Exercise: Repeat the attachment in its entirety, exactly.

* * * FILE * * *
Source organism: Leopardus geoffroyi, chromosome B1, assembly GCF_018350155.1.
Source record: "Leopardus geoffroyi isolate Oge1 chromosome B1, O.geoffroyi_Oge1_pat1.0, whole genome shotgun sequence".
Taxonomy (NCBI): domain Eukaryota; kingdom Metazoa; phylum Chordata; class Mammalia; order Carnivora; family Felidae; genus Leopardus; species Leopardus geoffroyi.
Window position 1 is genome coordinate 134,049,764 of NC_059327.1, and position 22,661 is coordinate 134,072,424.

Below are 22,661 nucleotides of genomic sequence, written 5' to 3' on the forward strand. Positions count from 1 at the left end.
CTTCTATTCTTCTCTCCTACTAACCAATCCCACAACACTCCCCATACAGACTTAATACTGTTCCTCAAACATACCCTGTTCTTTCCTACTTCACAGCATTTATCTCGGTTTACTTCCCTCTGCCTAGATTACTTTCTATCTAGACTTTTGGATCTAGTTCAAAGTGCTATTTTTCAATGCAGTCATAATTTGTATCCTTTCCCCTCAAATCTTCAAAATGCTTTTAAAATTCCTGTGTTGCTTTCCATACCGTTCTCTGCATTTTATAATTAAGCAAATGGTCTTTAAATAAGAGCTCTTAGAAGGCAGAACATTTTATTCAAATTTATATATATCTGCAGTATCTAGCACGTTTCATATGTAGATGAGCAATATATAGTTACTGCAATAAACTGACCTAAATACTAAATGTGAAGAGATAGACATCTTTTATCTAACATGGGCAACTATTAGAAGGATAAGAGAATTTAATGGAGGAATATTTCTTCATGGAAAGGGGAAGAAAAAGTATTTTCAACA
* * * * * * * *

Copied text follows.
Source organism: Leopardus geoffroyi, chromosome B1, assembly GCF_018350155.1.
Source record: "Leopardus geoffroyi isolate Oge1 chromosome B1, O.geoffroyi_Oge1_pat1.0, whole genome shotgun sequence".
Taxonomy (NCBI): domain Eukaryota; kingdom Metazoa; phylum Chordata; class Mammalia; order Carnivora; family Felidae; genus Leopardus; species Leopardus geoffroyi.
Window position 1 is genome coordinate 134,049,764 of NC_059327.1, and position 22,661 is coordinate 134,072,424.

Below are 22,661 nucleotides of genomic sequence, written 5' to 3' on the forward strand. Positions count from 1 at the left end.
CTTCTATTCTTCTCTCCTACTAACCAATCCCACAACACTCCCCATACAGACTTAATACTGTTCCTCAAACATACCCTGTTCTTTCCTACTTCACAGCATTTATCTCGGTTTACTTCCCTCTGCCTAGATTACTTTCTATCTAGACTTTTGGATCTAGTTCAAAGTGCTATTTTTCAATGCAGTCATAATTTGTATCCTTTCCCCTCAAATCTTCAAAATGCTTTTAAAATTCCTGTGTTGCTTTCCATACCGTTCTCTGCATTTTATAATTAAGCAAATGGTCTTTAAATAAGAGCTCTTAGAAGGCAGAACATTTTATTCAAATTTATATATATCTGCAGTATCTAGCACGTTTCATATGTAGATGAGCAATATATAGTTACTGCAATAAACTGACCTAAATACTAAATGTGAAGAGATAGACATCTTTTATCTAACATGGGCAACTATTAGAAGGATAAGAGAATTTAATGGAGGAATATTTCTTCATGGAAAGGGGAAGAAAAAGTATTTTCAACA